Mike Gleason: Kind of leads me right into my next question. The Fed has really been pumping lots and lots of money into that repo market and they’ve extended it multiple times. You see this intervention in the repo markets as the “first domino to fall,” and what might be the next financial crisis. The Fed, is as usual, not bothering to explain itself, but we know that, we’re pretty sure, that it isn’t good. Give us some more of your insights on that repo market intervention and why it could be the signal of larger troubles ahead.

David Jensen: Yeah, it’s a signal of illiquidity in the financial market. So any borrower of size, a hedge fund or a money manager, a bank can step into that market and borrow in that market in return for providing collateral, whether it’s a treasury or some other type of security. And that market basically dried up because the liquidity was not there, it wasn’t available. But the issue that I really see is at the core of this, is that leverage loan market, which is the most highly indebted borrowers. And that market collapsed in Q1 2008 and kicked off the great financial crisis. And that market, now, there’s a tremendous decay in the credit worthiness of the borrowers in that market. So we’re seeing the signs here that there’s a collapse in the credit worthiness of the most highly leveraged in society.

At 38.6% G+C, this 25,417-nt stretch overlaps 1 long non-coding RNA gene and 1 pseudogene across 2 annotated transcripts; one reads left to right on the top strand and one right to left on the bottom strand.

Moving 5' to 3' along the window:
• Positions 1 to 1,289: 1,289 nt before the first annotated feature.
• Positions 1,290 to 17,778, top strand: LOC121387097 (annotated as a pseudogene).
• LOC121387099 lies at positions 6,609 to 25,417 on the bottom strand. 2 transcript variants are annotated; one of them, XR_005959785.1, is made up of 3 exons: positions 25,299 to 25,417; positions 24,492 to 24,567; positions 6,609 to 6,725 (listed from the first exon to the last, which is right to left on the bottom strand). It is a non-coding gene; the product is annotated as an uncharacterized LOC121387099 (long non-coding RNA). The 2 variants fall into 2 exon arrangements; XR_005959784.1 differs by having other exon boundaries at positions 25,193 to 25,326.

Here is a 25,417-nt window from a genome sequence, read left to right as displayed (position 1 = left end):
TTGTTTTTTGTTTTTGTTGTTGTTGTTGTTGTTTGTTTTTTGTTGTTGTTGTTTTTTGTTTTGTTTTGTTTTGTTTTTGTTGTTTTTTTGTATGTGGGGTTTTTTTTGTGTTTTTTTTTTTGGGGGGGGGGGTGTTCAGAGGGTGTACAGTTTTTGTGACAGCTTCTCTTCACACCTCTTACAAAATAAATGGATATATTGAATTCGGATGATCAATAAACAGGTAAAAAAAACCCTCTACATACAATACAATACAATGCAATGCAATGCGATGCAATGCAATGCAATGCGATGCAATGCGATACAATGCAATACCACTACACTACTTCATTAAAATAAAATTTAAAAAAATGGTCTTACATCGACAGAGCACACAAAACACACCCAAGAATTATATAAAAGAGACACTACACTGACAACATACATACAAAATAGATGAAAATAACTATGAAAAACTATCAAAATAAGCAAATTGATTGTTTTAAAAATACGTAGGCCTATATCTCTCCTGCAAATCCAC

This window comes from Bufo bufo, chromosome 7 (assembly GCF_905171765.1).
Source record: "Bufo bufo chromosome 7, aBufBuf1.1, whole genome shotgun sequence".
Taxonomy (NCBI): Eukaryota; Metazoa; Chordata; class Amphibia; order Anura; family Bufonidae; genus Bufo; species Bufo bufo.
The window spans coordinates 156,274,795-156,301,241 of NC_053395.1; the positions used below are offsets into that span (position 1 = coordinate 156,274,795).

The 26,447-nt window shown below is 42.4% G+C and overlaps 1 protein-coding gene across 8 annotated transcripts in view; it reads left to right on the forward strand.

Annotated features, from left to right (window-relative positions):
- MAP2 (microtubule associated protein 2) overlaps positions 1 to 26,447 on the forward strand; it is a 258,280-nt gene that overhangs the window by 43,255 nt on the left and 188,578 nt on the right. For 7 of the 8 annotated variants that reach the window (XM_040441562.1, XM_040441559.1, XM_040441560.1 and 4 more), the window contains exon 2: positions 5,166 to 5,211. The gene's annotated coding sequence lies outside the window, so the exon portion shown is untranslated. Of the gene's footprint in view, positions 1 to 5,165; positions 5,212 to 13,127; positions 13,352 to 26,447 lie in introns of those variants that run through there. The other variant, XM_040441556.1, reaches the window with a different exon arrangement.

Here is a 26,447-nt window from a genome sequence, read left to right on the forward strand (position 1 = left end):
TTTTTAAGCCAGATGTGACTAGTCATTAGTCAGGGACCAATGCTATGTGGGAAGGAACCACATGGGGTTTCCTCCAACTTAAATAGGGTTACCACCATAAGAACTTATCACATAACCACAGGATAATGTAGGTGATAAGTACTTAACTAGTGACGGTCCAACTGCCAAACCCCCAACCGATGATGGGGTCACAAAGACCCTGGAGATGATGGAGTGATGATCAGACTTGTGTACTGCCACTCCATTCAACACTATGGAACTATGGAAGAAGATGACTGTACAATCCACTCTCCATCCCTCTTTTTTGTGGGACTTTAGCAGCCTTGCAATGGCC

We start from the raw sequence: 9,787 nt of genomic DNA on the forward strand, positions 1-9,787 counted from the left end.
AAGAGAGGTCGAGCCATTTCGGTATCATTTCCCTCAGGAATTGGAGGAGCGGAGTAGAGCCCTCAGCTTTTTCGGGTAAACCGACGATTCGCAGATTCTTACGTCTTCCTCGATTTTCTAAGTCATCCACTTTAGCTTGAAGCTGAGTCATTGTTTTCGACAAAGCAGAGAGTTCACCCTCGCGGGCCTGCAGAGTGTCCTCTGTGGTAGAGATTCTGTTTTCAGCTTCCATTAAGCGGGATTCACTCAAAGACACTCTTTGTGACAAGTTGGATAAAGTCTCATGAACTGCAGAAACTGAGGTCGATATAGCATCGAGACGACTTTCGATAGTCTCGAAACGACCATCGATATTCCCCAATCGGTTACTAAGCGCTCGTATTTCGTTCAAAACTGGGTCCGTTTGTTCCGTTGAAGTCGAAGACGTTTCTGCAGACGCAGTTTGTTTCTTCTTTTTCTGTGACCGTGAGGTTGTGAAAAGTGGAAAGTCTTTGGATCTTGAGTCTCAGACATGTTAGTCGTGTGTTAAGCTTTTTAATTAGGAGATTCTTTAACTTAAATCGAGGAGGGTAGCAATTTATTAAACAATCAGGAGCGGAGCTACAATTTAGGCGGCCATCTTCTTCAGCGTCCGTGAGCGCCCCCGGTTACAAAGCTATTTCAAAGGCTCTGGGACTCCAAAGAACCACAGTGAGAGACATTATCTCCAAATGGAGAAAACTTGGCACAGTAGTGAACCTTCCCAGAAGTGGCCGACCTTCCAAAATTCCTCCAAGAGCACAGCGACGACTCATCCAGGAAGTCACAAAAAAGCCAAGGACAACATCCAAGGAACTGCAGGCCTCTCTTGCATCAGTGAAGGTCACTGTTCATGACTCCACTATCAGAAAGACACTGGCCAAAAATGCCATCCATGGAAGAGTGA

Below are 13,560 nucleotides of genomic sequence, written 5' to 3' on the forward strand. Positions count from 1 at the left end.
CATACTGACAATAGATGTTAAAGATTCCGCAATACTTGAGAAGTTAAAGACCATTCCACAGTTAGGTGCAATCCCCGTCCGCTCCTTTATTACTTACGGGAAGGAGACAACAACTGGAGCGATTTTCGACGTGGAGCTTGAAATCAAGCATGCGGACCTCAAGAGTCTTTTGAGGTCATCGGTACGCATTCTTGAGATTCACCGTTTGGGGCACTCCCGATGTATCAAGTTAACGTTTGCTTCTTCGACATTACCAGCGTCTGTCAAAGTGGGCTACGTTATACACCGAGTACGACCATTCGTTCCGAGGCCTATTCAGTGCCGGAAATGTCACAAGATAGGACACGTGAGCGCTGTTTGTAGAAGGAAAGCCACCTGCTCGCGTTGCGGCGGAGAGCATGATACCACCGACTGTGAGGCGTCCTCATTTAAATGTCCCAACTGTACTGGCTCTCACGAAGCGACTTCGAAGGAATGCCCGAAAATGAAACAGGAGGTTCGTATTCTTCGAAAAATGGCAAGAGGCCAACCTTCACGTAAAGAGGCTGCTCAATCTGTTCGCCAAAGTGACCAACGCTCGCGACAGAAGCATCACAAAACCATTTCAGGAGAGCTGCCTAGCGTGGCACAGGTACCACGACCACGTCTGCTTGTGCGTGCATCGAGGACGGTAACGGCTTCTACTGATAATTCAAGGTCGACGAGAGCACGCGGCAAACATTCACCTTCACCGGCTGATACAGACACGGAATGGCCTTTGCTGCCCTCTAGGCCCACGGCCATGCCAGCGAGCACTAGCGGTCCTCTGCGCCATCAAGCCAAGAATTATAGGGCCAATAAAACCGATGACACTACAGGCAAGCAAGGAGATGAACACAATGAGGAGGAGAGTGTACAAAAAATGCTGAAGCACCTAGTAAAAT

And just to give you a sense of the repo market, Mike, it’s about a $5 trillion market and about three and a half to $4 trillion of that rolls on a nightly basis. So they’re just 24 hour loans. So any kind of a seizure in that market can cause great problems in the financial markets as a whole. But the greater question is, is why is this market seizing up to begin with? What is the problem here? And the problem that I maintain is this continual drying out of the economy and taking away liquidity from the economy that’s gone on ever since the beginning of 2017.

Mike Gleason: So, the Fed’s created a problem by contracting the money supply. Is there any chance that this sudden about-face, the repo market interventions and the new bond purchase program, that we’re not supposed to call QE four, by the way, will that be enough to prevent disaster, David?

David Jensen: Well, you’re talking about a net shortfall that’s occurred now in the order of trillions of dollars. And it takes years for monetary policy changes to impact the economy as a whole. So, you’ve got many trillions and it has to basically infiltrate the economy, the money expansion as it occurs has to disperse throughout the economy and be utilized. And we’re at the point now where so many of the unstable bubble activities have been tripped out. I believe that they’re not going to be able to address this with monetary policy, it just takes too long and the drying out of the economy of monetary liquidity has gone on for too long to date. The damage is already done.